Last week, Manila Mayor Isko Moreno challenged health workers: if you can’t be kind, then you can quit. He says it poetically: “P’wede naman kayong magpaalam.”
It’s a blow to the gut, a harsh reminder that the state of local health care is filled with tired, unhappy public servants who are comfortable with an environment where it’s okay to talk down to the poor and sick. It is true, and many of us have experienced it to some degree, with unkindness ranging from briskness and sarcasm to outright verbal abuse.
He may have been speaking, however, from a perspective that’s all too simple. The mayor mentions that health care workers are often unkind when they’re tired or unhappy, and completely glosses over systemic problems brought up by public health advocates time and again: poorly compensated and sometimes poorly trained health workers, struggling to provide time and services while under-staffed and under-resourced.
He’s also conveniently not mentioning that barangay health workers, who are overworked and straining to fill duties that shouldn’t be their own (pharmacist, social worker, educator, among a dozen others), are themselves part of the same sick, underprivileged communities that they serve. They’re also struggling to get by with a meager stipend, and deal with the same difficulties when they themselves seek medical care.
It’s true what he says, that these health care workers are the frontliners in delivering government services, but the services are so limited and health care workers are sometimes expected to fill those defects and provide what isn’t provided, sometimes from their own pockets. In these circumstances, health care workers should probably still try to smile and be kind — some apparently manage, through some miracle of patience and forbearance — but it would be a darn hard job. One is tempted to issue the same ultimatum to the mayor and his ilk: if you can’t make it so that health workers work in an environment where it’s relatively easy to maintain their sanity, then you probably should quit. But then the health care system isn’t that simple, too.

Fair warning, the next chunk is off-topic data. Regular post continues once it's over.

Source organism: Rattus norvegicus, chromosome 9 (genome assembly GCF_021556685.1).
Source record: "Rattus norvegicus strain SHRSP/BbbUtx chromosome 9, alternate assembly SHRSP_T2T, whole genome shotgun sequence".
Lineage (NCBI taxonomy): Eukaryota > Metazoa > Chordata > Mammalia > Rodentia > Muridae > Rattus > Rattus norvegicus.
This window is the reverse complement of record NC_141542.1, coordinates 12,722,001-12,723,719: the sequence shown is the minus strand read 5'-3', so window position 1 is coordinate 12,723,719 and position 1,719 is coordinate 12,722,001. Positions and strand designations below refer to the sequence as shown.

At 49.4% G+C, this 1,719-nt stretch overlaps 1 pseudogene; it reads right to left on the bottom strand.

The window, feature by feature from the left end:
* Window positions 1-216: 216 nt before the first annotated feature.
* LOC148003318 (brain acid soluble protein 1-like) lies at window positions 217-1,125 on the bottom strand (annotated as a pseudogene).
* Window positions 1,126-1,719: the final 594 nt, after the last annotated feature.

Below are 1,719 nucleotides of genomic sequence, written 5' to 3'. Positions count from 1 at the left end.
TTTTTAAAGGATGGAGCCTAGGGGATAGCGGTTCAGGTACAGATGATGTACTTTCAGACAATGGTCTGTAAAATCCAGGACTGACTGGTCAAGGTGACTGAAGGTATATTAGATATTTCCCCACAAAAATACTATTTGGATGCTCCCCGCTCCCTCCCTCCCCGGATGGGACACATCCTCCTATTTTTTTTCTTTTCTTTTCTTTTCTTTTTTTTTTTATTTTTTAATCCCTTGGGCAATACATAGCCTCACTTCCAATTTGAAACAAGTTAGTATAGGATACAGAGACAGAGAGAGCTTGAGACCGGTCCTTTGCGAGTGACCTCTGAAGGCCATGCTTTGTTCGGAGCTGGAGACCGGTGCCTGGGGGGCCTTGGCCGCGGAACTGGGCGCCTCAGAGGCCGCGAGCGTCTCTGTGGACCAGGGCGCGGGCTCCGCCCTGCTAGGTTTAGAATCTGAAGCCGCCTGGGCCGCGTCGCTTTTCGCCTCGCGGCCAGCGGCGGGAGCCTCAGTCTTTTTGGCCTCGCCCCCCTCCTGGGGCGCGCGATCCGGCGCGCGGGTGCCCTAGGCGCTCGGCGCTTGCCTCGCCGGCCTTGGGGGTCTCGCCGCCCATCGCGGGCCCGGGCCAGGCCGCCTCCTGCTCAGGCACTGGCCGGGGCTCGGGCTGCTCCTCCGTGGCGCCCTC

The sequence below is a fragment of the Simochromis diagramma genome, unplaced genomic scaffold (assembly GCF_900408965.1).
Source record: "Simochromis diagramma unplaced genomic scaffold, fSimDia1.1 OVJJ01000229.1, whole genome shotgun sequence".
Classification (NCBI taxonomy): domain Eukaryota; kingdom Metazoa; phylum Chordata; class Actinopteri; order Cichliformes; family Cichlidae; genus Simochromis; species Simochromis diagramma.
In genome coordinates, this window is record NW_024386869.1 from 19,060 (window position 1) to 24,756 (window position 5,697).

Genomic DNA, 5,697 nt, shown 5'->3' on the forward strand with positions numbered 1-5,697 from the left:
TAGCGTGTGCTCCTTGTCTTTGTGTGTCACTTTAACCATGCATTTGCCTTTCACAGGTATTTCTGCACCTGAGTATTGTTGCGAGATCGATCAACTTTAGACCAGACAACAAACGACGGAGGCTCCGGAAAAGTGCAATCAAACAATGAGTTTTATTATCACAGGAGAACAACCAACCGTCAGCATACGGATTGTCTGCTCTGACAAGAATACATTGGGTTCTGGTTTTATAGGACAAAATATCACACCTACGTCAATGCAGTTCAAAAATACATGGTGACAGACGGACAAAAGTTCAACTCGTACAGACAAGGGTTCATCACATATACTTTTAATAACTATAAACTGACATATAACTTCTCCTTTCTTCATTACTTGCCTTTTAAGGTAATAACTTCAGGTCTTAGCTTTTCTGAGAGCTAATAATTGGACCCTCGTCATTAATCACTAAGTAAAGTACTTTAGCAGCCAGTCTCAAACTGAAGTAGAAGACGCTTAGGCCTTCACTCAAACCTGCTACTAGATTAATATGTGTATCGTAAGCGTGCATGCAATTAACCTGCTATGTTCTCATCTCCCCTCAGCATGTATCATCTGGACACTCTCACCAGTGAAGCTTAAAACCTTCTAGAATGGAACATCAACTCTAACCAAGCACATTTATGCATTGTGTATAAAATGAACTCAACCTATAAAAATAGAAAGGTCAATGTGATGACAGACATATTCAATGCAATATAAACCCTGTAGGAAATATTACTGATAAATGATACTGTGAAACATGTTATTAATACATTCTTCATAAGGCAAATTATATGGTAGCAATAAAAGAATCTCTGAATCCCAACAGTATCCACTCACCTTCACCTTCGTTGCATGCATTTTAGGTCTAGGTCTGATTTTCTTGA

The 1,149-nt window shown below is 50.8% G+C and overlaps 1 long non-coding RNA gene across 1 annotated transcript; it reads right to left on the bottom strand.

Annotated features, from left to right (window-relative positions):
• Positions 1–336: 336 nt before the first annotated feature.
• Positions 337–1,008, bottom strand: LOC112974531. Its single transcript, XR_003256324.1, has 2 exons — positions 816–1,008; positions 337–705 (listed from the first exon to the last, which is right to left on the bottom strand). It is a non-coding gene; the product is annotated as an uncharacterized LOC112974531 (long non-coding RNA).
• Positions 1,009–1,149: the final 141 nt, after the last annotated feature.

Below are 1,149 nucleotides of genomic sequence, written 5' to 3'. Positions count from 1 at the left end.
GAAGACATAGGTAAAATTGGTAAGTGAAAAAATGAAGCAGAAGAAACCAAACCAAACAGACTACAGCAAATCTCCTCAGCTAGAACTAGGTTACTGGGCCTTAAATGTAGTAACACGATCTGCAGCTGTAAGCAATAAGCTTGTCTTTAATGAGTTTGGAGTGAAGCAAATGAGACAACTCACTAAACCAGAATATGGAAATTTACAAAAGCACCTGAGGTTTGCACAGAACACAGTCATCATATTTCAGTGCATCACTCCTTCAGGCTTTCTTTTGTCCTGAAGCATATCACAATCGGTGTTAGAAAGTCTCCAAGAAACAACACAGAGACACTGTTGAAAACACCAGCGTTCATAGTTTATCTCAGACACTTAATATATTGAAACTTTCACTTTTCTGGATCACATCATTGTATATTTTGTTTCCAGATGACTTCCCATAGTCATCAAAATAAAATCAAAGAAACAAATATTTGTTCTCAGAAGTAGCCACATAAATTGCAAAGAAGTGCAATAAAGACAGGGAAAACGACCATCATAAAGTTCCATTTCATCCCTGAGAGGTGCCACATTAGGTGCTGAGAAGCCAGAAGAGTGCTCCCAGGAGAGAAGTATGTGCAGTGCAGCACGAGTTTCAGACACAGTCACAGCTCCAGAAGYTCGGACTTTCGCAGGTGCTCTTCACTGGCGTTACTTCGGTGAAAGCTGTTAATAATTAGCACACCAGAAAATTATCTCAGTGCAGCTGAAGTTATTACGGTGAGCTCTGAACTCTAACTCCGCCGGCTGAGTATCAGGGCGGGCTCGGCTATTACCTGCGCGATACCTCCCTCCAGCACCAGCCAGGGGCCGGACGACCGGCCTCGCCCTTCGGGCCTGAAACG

Still, the #notodoctorshaming trends have opened up an avenue for the layperson to understand the plight of health care professionals, at the risk of making us complacent. Health care workers can be so quick to respond to this type of criticism by bemoaning our myriad problems, sometimes forgetting that missed sleep and burnout are nothing compared to the mountain of challenges that the poor Filipino meets in trying to
seek medical care. The frustration, fear and desperation of being sick and moneyless don’t need to be coupled with the humiliation of being shouted at by a health care worker. We know this, and we know that the struggle to be both kind and effective never ends.
I’d like to give the mayor the benefit of the doubt, that he could truly be a champion of the underserved, not just in words but in actions; that there’s talk now, but there will be actual work later to overhaul this howling, broken system. Why so much focus on the little man—in this case, the little health care worker, nurse or doctor—instead of addressing problems that we know frontliners confront every day? It’s the street vendors all over again, with streets cleaned up in the interest of orderliness, without much thought being given to the consequences for the little man driven out of his livelihood, and with no solutions in sight for the systemic reasons that illegal vendors exist and peddle where they peddle.
If we really are dealing with the dawn of change in Manila, maybe there could be less interest in appearances — of clean streets, and of pleasant-looking health care workers — and more interest in diving in and solving things from a systems perspective. Furthermore, this ultimatum, this clear demand for health care workers to do their job and be professional—shouldn’t it apply to those who are also in government, paid more, and given more power? Let’s come to an agreement: we should try to be kind, and those in power should try to be effective.
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